Mock-up of Foobot’s enclosure and the PCB within.

2b. Electrical Engineering

The most important part of this step is the electronic board, also known as the printed circuit board (PCB). When designing a PCB, you must first create an electronic circuit that is capable of meeting your specifications. Most likely, this circuit will include components that need to be programmed.

From there, you’ll place the components onto the PCB in a way that complies with certification standards and also the standards of your company. It’s absolutely critical for the PCB to meet the regulations of the countries where the product will be sold. As such, it is best to carry out tests at this stage to ensure you will pass the certification test at the end of the process.

3. Embedded Software

In order for your IoT product to actually work the way you want it to, and for it to connect to the internet, you need some embedded software running through the product. This is the key component that connects your hardware to the Cloud.

Embedded software can manage:

  • Recalibration instructions
  • Software update installation
  • Sensor data processing
  • Real-time behavior

For more information, click here.

4. Cloud Software

This is the online software with which the embedded software connects and it allows you to create a stronger IoT product. By storing your data in the cloud you can ensure that it is secure and can be retrieved from anywhere.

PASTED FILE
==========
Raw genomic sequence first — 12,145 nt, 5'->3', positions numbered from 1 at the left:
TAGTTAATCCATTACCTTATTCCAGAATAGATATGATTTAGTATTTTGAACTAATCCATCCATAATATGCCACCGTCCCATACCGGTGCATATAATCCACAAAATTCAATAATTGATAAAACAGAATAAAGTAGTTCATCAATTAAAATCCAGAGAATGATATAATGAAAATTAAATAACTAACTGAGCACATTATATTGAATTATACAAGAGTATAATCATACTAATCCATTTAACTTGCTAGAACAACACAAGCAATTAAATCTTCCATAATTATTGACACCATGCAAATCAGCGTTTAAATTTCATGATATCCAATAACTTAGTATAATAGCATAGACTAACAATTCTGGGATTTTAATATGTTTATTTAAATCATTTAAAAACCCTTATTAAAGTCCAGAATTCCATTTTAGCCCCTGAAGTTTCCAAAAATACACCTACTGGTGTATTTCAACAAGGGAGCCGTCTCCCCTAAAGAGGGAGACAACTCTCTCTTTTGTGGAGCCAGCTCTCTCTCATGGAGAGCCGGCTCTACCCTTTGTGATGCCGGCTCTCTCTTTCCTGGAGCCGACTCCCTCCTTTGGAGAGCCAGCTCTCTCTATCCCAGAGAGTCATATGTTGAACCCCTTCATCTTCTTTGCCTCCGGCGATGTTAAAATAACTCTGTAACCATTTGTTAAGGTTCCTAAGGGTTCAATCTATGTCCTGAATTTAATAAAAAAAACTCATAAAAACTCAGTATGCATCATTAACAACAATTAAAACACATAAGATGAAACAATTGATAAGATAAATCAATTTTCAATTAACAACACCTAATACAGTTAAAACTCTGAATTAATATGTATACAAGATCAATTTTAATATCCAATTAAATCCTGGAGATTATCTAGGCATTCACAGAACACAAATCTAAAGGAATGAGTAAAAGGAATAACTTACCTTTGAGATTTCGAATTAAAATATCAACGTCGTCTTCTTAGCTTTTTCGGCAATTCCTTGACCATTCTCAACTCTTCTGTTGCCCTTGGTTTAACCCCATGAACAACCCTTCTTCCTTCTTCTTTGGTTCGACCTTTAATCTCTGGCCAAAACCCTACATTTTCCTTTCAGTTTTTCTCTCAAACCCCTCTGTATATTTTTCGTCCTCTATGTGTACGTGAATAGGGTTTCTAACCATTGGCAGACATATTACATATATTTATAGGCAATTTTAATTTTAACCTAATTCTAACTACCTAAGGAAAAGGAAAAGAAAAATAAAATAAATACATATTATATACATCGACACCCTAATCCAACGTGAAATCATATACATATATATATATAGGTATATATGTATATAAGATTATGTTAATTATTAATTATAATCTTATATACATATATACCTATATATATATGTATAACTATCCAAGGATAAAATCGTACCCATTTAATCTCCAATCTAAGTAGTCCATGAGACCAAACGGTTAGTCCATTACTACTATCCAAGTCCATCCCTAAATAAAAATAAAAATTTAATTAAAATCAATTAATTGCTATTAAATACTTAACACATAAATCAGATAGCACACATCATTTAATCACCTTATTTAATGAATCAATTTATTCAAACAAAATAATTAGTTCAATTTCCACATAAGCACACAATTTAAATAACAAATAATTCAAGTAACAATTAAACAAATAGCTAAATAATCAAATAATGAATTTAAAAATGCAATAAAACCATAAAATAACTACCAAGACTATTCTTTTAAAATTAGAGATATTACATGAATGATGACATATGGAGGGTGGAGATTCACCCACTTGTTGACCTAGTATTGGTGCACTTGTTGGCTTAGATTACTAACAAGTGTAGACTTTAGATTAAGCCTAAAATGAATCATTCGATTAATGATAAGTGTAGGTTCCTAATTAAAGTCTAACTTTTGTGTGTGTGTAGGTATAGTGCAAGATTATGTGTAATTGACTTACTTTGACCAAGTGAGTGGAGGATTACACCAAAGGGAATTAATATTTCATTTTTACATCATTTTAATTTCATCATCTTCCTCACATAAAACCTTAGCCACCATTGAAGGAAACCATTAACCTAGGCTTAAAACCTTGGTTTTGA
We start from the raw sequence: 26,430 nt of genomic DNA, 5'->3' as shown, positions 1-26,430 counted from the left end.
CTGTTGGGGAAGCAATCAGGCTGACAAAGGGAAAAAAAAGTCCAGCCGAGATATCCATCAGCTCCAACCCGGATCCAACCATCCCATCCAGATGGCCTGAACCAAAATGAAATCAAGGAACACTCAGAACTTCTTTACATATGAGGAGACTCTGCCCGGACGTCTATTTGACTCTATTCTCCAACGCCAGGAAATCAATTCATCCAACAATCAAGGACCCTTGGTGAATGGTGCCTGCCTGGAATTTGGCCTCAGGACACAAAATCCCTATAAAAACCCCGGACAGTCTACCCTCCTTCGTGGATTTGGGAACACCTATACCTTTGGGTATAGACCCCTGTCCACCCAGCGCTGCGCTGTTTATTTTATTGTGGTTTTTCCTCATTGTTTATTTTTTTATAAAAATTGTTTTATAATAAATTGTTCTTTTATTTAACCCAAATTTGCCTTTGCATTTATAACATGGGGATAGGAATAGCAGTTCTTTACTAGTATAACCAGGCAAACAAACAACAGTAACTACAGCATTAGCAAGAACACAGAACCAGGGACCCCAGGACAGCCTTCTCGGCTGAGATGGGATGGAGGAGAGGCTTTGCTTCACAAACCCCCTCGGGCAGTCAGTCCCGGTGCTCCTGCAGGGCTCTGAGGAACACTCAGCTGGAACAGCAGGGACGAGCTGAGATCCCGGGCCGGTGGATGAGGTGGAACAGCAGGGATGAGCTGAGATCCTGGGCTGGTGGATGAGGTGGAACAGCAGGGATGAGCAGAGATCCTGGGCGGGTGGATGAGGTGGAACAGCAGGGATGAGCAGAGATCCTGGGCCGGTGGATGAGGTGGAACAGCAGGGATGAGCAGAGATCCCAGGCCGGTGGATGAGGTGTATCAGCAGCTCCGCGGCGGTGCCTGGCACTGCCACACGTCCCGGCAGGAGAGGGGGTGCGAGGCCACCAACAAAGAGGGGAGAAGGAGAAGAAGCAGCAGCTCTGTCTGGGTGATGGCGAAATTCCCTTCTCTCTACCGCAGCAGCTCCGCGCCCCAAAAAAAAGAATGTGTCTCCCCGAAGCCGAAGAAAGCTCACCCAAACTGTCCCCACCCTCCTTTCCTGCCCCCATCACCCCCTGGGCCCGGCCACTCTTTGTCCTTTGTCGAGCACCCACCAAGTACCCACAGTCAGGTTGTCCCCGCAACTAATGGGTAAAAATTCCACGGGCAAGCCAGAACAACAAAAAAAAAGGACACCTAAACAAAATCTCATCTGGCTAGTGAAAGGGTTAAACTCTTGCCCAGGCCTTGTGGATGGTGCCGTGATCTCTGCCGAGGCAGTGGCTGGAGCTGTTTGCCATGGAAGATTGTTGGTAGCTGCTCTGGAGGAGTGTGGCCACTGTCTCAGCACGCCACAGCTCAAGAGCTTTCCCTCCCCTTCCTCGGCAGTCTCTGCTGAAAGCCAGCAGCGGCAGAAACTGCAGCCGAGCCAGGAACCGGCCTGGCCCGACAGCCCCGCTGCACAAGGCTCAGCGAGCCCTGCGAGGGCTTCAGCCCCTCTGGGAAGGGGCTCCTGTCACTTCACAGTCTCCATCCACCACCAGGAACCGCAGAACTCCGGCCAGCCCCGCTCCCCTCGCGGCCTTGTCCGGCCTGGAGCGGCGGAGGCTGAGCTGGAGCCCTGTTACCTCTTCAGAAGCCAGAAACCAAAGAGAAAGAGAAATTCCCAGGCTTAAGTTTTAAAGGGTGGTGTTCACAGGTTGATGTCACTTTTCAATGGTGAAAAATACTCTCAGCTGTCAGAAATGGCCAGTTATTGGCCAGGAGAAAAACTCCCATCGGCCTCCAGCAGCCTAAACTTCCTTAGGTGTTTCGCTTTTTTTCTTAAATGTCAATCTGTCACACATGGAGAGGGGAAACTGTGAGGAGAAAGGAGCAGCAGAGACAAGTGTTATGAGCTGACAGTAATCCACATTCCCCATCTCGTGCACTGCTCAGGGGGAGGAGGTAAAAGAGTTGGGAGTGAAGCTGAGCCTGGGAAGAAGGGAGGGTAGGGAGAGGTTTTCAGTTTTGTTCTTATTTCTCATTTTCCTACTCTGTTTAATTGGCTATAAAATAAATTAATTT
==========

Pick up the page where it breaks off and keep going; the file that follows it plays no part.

Cloud software also makes it really easy to update your IoT system if you ever need to, and analyze the performance so that you can make improvements in the future.

For more information specifically about the cloud — and how this can affect production lead time — check out our article “How to choose the right IoT platform”.

5. Front End/App Design

From your initial research, it should be clear whether you need to design an app to partner with your IoT product. The app is the tool that your end user will use to manage your IoT product.

In some cases, such as an in-duct connected HVAC product, you may not need an app. Instead, a rough dashboard for the manufacturer would suffice, and this would reduce the length of your project.